The NSW government has promised to triple the amount of energy generated by wind turbines and solar panels in NSW over the next eight years, at no extra cost to the public.
Its draft "renewable energy action" plan, released this morning, confirms its existing commitment to a 20 per cent renewable energy target by 2020, up from about 8 per cent today, but claims this can be done mainly with money from private investors.
At a press conference this morning, the Energy Minister, Chris Hartcher, ducked four questions asking how many new wind turbines were required.
Wind power generates about 652 gigawatt hours of energy in NSW, but that would be lifted to something closer to 8000 gigawatt hours under the government's plan - which means thousands more turbines dotting rural landscapes.
"Building a strong renewable energy industry is vital to supporting employment and helping grow the NSW economy," Mr Hartcher said.
"We have heard loud and clear that people are fed up with soaring electricity prices, which is why consumers have been front of mind in developing this plan."
The plan lists 28 "actions" that it said would contribute to achieving the 20 per cent renewable energy target - some of which are repackaged, existing announcements, such as state government support for a large solar farm near Nyngan in the state's west.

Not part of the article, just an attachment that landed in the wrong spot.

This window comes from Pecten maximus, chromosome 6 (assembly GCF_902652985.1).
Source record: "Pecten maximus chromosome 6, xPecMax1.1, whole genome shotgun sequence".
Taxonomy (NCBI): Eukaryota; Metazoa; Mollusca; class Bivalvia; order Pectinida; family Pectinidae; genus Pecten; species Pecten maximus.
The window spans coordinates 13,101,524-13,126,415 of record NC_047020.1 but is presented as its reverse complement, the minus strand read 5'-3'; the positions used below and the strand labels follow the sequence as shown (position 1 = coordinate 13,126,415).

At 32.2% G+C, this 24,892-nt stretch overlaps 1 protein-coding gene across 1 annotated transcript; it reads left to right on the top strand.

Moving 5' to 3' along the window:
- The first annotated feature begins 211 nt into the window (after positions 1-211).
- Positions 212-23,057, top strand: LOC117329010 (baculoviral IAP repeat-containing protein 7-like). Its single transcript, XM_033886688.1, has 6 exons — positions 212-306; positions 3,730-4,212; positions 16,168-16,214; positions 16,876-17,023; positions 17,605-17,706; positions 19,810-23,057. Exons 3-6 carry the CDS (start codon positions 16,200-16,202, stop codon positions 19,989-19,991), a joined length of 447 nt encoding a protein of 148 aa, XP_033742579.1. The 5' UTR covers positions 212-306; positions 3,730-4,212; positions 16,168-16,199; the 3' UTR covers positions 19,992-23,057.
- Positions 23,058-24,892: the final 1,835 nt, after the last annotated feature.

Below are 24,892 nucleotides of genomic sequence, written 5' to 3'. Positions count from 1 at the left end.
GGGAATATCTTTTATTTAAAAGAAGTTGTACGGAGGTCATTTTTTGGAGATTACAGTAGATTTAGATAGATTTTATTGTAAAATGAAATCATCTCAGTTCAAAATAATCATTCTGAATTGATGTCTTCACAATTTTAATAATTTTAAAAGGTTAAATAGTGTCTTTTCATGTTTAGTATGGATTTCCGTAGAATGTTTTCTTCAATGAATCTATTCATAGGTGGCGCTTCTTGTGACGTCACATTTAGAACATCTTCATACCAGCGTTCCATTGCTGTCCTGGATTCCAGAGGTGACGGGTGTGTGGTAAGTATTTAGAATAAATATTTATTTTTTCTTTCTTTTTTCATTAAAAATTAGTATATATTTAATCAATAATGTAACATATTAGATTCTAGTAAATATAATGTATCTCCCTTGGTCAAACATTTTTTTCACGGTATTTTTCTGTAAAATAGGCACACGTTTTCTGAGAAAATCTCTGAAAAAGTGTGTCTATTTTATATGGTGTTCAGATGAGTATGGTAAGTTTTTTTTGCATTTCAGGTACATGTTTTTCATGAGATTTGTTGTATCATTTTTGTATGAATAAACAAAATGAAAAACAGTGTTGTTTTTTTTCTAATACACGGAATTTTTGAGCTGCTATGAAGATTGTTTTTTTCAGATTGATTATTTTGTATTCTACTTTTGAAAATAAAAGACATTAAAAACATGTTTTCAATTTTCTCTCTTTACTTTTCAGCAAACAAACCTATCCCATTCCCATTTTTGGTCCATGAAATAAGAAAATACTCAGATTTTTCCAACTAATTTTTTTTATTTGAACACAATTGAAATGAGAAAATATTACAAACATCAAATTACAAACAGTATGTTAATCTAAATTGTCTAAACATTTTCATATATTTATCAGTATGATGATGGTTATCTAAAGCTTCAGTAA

The action points include ways of better energy network connections so that large-scale solar power projects can be connected to the grid, and the appointment of a dedicated "renewable energy advocate" to streamline negotiations over new renewable investment and facilitate connections to the power grid.
The government is also reviewing wind farm planning guidelines, to make more "strategic" wind farm approvals, and will release a new energy efficiency strategy, that will involve reappraising all existing energy efficiency programs.
Up to 6000 jobs could be created in the renewable energy sector by 2020, particularly in regional NSW, Mr Hartcher said.
The state government still wants to abolish the federal government's carbon price or, failing that, scrap the federal mandatory 20 per cent renewable energy target, which has bipartisan support in Canberra.